• Patrol burned areas after fires to locate and eliminate hot spots that may restart fires.
  • Inspect buildings for fire hazards and compliance with fire prevention ordinances, testing and checking smoke alarms and fire suppression equipment as necessary.
  • Maintain contact with fire dispatchers at all times to notify them of the need for additional firefighters and supplies, or to detail any difficulties encountered.
  • Prepare written reports that detail specifics of fire incidents.
  • Take action to contain any hazardous chemicals that could catch fire, leak, or spill.
  • Orient self in relation to fire, using compass and map, and collect supplies and equipment dropped by parachute.

What work activities are most important?

Importance Activities

Assisting and Caring for Others - Providing personal assistance, medical attention, emotional support, or other personal care to others such as coworkers, customers, or patients.

Operating Vehicles, Mechanized Devices, or Equipment - Running, maneuvering, navigating, or driving vehicles or mechanized equipment, such as forklifts, passenger vehicles, aircraft, or water craft.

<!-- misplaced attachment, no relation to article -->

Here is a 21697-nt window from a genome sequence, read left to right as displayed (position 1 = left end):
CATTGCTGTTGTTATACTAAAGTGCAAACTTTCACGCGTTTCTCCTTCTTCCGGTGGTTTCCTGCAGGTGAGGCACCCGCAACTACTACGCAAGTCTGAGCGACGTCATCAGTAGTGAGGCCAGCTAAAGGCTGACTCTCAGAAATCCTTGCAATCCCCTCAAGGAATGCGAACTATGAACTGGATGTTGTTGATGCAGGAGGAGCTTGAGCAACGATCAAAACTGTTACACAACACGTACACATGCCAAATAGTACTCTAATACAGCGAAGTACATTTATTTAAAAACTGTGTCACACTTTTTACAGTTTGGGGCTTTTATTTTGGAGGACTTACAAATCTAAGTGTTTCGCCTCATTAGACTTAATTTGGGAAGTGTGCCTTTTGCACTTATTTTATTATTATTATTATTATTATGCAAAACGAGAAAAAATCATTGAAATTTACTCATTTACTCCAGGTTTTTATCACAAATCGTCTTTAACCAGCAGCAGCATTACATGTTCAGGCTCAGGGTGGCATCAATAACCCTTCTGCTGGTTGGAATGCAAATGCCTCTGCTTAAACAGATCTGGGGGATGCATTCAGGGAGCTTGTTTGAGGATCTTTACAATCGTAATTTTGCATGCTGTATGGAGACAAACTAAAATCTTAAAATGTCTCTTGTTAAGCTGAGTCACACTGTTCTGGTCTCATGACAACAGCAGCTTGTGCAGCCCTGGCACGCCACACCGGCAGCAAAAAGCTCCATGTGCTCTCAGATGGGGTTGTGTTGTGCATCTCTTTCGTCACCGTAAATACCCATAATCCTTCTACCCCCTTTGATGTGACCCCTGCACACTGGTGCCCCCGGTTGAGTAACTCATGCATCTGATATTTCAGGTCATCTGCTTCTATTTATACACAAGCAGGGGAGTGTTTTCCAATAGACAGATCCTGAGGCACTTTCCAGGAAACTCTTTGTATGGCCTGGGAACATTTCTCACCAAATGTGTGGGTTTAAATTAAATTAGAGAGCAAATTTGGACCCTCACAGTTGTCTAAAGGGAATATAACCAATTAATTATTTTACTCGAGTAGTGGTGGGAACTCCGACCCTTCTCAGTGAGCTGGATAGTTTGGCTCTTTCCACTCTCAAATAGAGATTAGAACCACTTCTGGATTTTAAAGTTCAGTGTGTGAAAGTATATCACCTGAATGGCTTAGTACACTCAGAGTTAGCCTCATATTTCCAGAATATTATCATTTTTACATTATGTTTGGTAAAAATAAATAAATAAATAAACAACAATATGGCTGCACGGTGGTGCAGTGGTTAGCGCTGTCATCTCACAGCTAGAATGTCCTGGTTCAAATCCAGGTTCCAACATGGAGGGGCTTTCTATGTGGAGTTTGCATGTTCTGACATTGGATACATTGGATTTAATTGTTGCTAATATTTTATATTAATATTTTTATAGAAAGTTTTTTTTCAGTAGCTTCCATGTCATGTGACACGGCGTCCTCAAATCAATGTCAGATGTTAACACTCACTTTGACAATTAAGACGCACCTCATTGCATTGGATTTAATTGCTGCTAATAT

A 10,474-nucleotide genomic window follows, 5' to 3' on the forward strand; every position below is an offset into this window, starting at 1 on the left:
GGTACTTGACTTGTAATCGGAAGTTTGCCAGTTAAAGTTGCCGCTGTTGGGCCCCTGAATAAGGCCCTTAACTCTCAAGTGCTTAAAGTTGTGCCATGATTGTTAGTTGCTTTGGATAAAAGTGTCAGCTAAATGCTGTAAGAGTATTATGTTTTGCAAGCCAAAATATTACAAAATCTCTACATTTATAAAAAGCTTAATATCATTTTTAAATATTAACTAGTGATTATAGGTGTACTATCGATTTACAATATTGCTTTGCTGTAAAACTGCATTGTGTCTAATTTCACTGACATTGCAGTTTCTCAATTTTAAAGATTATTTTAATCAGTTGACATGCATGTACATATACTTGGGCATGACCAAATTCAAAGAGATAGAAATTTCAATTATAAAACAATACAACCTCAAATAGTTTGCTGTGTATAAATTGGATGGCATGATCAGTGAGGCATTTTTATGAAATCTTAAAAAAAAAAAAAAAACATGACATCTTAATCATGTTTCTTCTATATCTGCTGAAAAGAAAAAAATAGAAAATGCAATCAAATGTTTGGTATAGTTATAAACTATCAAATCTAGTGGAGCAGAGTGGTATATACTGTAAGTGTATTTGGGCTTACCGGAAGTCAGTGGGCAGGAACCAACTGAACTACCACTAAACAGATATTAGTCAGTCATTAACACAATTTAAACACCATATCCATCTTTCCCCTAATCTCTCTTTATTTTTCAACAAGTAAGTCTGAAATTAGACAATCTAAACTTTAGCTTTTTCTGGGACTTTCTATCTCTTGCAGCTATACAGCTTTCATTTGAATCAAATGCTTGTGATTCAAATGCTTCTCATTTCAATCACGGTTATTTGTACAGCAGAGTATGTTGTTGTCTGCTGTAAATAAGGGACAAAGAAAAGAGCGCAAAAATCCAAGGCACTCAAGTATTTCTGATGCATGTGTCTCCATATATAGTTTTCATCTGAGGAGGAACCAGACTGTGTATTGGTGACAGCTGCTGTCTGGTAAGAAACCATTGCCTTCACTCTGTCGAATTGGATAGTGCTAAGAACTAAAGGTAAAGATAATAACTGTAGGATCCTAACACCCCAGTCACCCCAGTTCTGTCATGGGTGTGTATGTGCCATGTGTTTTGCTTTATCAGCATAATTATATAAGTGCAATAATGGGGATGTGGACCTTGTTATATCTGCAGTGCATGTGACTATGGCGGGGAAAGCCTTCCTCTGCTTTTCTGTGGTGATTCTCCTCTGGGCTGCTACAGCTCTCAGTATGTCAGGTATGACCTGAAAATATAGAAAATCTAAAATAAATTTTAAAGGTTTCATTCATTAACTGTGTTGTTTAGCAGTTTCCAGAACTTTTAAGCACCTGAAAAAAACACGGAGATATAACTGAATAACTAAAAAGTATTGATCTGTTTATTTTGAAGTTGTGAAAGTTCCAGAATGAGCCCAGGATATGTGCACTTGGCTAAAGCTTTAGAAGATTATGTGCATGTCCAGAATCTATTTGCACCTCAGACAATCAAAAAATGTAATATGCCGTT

Performing General Physical Activities - Performing physical activities that require considerable use of your arms and legs and moving your whole body, such as climbing, lifting, balancing, walking, stooping, and handling of materials.

Monitor Processes, Materials, or Surroundings - Monitoring and reviewing information from materials, events, or the environment, to detect or assess problems.

Inspecting Equipment, Structures, or Material - Inspecting equipment, structures, or materials to identify the cause of errors or other problems or defects.

Making Decisions and Solving Problems - Analyzing information and evaluating results to choose the best solution and solve problems.

Handling and Moving Objects - Using hands and arms in handling, installing, positioning, and moving materials, and manipulating things.

Identifying Objects, Actions, and Events - Identifying information by categorizing, estimating, recognizing differences or similarities, and detecting changes in circumstances or events.

Communicating with Supervisors, Peers, or Subordinates - Providing information to supervisors, co-workers, and subordinates by telephone, in written form, e-mail, or in person.

Getting Information - Observing, receiving, and otherwise obtaining information from all relevant sources.